Optimal Cordon Pricing in a Non-Monocentric City

This paper extends a previous study on cordon pricing in a monocentric city in order to examine the effect of cordon pricing based on an urban spatial model of a non-monocentric city. In a non-monocentric city, trips may occur between any pair of locations in the city. The model describes the spatial distribution of trip demand and traffic congestion under alternative pricing schemes. The authors evaluate the efficiency of resource allocation by comparing three schemes: no-toll equilibrium, first-best optimum, and optimal cordon pricing. Optimal cordon pricing is defined as a combination of cordon location and toll level that maximizes the social surplus in a city. Although the earlier research showed that cordon pricing tends to be effective in monocentric cities, numerical simulations for the present study show that cordon pricing is not always effective for congestion management in non-monocentric cities. Findings showed that welfare improvement from introducing cordon pricing was relatively larger when the urban spatial structure is close to monocentric, the density gradient is steeper, trip demand is less elastic, and road capacity is larger. These results suggest that cordon pricing is likely to be most effective in small cities.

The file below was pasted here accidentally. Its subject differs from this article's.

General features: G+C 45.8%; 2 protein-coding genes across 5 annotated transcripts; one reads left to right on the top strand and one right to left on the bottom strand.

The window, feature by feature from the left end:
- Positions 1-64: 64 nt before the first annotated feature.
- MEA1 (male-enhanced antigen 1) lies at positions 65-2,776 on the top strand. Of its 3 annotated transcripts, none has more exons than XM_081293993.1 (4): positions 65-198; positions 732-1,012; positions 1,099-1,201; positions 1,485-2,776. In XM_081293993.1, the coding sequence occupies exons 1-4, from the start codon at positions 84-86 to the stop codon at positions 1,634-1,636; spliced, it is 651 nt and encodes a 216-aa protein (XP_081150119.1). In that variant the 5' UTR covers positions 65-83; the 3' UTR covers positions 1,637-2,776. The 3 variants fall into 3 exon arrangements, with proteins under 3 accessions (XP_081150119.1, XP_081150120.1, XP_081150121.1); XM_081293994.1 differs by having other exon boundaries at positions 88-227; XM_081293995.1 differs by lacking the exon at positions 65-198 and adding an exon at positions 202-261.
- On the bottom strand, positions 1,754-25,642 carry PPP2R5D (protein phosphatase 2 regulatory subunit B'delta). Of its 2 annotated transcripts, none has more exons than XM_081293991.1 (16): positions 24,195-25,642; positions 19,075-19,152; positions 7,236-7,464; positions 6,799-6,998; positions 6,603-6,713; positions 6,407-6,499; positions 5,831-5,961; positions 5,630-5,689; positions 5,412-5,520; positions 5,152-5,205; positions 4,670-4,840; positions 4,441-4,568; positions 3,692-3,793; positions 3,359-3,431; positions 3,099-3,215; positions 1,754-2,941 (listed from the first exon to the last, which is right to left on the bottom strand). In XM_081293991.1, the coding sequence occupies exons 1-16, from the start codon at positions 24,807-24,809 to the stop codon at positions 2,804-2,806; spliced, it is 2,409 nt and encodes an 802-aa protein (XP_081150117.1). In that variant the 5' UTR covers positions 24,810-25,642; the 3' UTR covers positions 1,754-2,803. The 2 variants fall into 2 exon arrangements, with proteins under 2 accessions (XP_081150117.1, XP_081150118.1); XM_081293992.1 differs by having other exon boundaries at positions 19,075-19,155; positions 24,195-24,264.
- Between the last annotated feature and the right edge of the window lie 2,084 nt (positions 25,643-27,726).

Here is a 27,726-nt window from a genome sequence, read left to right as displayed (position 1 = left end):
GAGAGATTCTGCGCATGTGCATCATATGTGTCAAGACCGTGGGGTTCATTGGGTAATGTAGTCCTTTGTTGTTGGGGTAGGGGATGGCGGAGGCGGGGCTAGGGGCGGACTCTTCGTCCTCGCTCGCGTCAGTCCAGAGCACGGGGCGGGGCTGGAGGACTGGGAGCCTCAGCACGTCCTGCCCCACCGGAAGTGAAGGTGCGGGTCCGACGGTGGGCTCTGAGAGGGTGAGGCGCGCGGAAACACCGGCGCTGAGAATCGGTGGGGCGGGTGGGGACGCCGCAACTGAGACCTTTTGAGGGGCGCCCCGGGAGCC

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  • Accession Number: 01003116
  • Record Type: Publication
  • Files: TRIS, ATRI
  • Created Date: Aug 23 2005 11:26AM